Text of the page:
Dogs inhabit the Americas


The history of dogs in the Americas is filled with hypothesis and speculation. Genetic studies answer many of these questions. An mtDNA examination of Native American people from throughout North, Central and South America as well as of native people such as the Yakut from Eastern Siberia, cast new light on exactly when people migrated over the Bering land bridge and inhabited the Americas. Published at the end of 2007, this most extensive yet study indicates that only one migration occurred from Asia to North America and this took place around 12,000 years ago. This single wave of people came from a single source in Eastern Siberia. Without doubt they brought their local dogs with them or at the very least, dogs accompanied them as uninvited fellow travellers. We know this because of mtDNA studies of ancient American dog bones.

Genetic dissimilarities increase with distance

These first Americans migrated along coasts and major rivers throughout the continents. Those who settled closest to the Bering land bridge, eventually became the Chipewyan, Ojibwa and southern Cree. These are the Native Americans who genetically most resemble the indigenous people of Siberia. The farther away people migrated, the greater the dissimilarities became. The same is true of their dogs.?The oldest dog remains discovered in the Americas, around 10,000 years old, were found in Danger Cave, Utah. DNA studies of other ancient dog bones found in archaeological sites in Peru, Bolivia and Mexico, sites that predate the arrival of Europeans in the New World show that these dogs are genetically more closely related to the Eurasian grey wolf than they are to the North American grey wolf. That means that these dogs must have had their origins in Asia, although, as people of East Asian origin spread through the Americas, taking their dogs with them, there could have been some small admixture of North American wolf.

Many of the oldest remains found in American archaeological digs are of dogs that are roughly the size of the modern Dalmatian but by 4,000 years ago size differences had developed. While dogs in Alaska and Greenland were the size of dingos, those living in what is now Kentucky and Alabama were much smaller although there’s nothing to suggest this was through deliberate breeding. Regional dogs probably naturally adapted to local pressures. By the time Europeans arrived in the Americas, most ‘Indian’ dogs from the eastern forests to the great plains and down to Mexico were the size of dingos but there was one notable exception.

Controlled breeding rarely occurred

On the northwest Pacific Coast from southern British Columbia and the Fraser River to northern Washington State and the Columbia River but also including southeastern Vancouver Island, there were in addition to the coyote-sized Indian “village dogs”, smaller long-haired dogs. The local Native People kept no written records but archaeological remains, oral histories and accounts from early explorers who visited this region in the late 1700s suggest that these “wool dogs” were intentionally bred and reared for their long hair, which wasused to weave blankets. Genetically speaking, long hair is ‘recessive’. If a longhaired dog breeds with a shorthaired dog their descendants will have middling or short hair but not long hair. Long hair can only be assured when a longhaired dog mates with another longhaired dog. That ‘wool dogs’ existed extensively in this local region means that their owners must have controlled their breeding, allowing only longhaired males to mate with longhaired females. That involves a degree of husbandry, a system in which longhaired females are isolated during their heat cycles from the more common ‘village dogs’. Local people may have done this by transporting their ‘wool dogs’ to an island where they were ‘safe’ from ‘village dogs’ during their heat cycle. When brightly striped Hudson’s Bay blankets became available in the early 1800s, local weavers stopped using dog hair and the economic value of the “wool dog” was lost. By 1858 the small, longhaired dogs of the northwest Pacific Coast had become extinct. Around the same time commercial sheep’s wool became available and local weavers resumed their craft using this rather than dog hair.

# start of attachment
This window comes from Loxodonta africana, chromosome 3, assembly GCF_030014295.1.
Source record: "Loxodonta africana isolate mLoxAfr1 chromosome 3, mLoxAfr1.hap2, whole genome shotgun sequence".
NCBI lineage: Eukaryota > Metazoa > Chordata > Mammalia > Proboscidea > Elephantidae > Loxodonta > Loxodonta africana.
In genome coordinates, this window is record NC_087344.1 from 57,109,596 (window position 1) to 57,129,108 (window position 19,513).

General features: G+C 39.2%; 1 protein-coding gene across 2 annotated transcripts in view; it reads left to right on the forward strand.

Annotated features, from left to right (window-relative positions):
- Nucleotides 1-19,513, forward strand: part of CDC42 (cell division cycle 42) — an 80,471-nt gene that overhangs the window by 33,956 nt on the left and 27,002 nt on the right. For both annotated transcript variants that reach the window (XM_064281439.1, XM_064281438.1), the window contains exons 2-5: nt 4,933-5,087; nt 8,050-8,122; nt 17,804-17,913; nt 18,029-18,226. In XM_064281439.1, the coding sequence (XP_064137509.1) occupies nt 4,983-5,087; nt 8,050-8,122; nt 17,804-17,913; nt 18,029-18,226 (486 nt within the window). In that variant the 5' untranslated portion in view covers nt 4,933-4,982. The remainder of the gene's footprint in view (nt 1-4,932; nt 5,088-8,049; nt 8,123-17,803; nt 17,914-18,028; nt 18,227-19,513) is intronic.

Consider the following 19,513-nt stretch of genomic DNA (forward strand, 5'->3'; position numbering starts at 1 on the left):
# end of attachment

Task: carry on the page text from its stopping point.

In the north, Inuit dogs are likely to have occasionally interbred with Arctic wolves, probably male wolf to female domesticated dog, adding wolf genes to the domestic dog population but rarely the reverse although recent evidence suggests that the reverse does happen. Swedish scientists investigating the mtDNA of one of the very few wolves that survive in Sweden discovered that the animal was a hybrid between a Scandinavian female wolf and a male dog. Their finding confirmed that inter-specific hybridization between wolves and dogs does occur in natural wolf populations.?Contrary to the many “coy-dog” stories in circulation, genetic studies show that few coyotes and wolves living in the wild today actually carry domesticated dog genes. Coat colour however is sometimes a clue that a wild animal is not as wild as it seems. Although solid black does occasionally occur in wolves, fawn coat colour doesn’t. The mutation for fawn coat colour exists only in dogs. If you’re ever approached by a fawn-coloured wolf, it may be a dog in disguise.

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